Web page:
In this work, we demonstrate how to leverage our recent iterative deep learning-all atom molecular dynamics (MD) technique "Reweighted autoencoded variational Bayes for enhanced sampling (RAVE)" (Ribeiro, Bravo, Wang, Tiwary, J. Chem. Phys. 2018, 149, 072301) for investigating ligand-protein unbinding mechanisms and calculating absolute binding free energies, Δ Gb, when plagued with difficult to sample rare events. In order to do so, we introduce a simple but powerful extension to RAVE that allows learning a reaction coordinate expressed as a piecewise function that is linear over all intervals. Such an approach allows us to retain the physical interpretation of a RAVE-derived reaction coordinate while making the method more applicable to a wider range of complex biophysical problems. As we will demonstrate, using as our test-case the slow dissociation of benzene from the L99A variant of lysozyme, the RAVE extension led to observing an unbinding event in 100% of the independent all-atom MD simulations, all within 3-50 ns for a process that takes on an average close to few hundred milliseconds, which reflects a 7 orders of magnitude acceleration relative to straightforward MD. Furthermore, we will show that without the use of time-dependent biasing, clear back-and-forth movement between metastable intermediates was achieved during the various simulations, demonstrating the caliber of the RAVE-derived piecewise reaction coordinate and bias potential, which together drive efficient and accurate sampling of the ligand-protein dissociation event. Last, we report the results for Δ Gb, which via very short MD simulations, can form a strict lower-bound that is ∼2-3 kcal/mol off from experiments. We believe that RAVE, together with its multidimensional extension that we introduce here, will be a useful tool for simulating the slow unbinding process of practical ligand-protein complexes in an automated manner with minimal use of human intuition.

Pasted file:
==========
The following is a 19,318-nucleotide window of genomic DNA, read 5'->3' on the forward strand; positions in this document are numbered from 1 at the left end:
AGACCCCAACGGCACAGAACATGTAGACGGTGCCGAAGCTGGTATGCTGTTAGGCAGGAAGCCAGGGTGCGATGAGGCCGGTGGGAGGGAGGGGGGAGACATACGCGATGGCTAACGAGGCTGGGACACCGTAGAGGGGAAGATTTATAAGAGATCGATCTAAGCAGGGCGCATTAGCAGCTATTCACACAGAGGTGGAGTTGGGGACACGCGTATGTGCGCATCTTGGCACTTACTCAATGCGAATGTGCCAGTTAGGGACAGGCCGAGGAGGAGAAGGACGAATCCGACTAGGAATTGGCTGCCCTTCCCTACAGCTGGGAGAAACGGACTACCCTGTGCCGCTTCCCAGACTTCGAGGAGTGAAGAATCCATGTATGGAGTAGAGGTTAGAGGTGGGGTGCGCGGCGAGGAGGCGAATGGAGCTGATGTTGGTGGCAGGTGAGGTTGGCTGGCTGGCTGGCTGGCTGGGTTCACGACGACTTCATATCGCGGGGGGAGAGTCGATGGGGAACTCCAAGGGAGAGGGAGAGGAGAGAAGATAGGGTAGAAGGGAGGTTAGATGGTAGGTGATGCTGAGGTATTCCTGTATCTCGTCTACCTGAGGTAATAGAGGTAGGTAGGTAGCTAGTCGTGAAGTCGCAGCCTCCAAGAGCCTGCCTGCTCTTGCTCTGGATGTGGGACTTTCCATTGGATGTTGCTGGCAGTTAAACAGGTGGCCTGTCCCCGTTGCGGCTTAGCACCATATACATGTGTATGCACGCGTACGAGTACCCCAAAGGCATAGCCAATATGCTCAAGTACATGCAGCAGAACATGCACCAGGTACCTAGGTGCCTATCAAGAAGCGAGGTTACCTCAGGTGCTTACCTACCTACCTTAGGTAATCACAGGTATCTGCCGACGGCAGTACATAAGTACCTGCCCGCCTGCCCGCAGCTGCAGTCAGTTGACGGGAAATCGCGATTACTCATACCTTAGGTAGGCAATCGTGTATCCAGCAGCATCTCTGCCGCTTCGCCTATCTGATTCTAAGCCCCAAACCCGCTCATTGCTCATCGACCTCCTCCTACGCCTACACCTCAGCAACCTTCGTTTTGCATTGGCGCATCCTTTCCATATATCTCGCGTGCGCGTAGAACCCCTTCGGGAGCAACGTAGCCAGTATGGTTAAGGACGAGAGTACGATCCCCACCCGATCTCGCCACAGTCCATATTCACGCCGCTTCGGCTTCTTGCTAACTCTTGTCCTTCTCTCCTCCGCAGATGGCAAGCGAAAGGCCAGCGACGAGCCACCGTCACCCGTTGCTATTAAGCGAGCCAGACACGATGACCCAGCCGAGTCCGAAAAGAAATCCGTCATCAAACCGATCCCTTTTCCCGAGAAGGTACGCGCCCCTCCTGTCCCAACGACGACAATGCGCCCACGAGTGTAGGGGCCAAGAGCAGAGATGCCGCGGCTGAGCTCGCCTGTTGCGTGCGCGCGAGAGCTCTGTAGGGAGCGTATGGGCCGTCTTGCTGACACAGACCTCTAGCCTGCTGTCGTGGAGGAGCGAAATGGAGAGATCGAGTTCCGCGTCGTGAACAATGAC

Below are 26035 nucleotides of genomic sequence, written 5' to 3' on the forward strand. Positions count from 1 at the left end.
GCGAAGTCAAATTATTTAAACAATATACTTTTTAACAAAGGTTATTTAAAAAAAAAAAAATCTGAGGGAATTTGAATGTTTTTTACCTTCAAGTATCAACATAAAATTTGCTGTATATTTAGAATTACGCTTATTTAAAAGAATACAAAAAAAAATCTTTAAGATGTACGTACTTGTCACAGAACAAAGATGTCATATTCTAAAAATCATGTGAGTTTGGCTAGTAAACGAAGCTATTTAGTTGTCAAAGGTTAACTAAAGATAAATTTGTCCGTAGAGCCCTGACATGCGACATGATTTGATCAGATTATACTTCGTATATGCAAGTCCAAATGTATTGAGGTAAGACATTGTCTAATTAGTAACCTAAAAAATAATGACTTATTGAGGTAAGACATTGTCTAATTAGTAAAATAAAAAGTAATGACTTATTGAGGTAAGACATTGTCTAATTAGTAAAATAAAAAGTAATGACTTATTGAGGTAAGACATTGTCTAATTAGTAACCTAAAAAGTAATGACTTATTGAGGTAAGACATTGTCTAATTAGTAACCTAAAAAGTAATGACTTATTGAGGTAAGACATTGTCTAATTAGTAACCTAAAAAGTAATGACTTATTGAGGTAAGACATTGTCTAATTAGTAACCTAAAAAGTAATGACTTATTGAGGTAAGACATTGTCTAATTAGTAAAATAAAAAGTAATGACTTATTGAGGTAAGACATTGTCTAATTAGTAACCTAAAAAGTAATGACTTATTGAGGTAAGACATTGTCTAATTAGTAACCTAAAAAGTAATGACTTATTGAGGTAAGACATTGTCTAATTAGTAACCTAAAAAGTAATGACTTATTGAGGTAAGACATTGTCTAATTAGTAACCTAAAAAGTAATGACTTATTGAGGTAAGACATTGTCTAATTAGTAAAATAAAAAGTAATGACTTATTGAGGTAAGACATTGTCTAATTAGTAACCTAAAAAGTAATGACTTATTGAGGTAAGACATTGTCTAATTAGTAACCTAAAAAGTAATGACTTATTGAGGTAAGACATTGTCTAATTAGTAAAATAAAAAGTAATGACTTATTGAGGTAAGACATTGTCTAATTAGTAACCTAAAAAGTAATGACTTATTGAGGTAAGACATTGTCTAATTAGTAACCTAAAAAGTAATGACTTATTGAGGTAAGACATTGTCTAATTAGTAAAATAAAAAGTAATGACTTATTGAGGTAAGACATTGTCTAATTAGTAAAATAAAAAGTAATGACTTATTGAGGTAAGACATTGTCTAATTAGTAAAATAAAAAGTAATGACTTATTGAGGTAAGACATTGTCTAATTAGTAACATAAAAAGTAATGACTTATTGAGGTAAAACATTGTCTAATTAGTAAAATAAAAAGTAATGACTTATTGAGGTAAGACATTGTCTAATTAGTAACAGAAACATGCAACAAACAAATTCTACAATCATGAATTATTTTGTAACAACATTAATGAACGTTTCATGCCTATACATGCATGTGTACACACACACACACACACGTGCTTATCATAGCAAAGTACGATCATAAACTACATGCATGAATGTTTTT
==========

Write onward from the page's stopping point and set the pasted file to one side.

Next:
This work describes an example of using Reweighted autoencoded variational Bayes for enhanced sampling in kinetic calculations.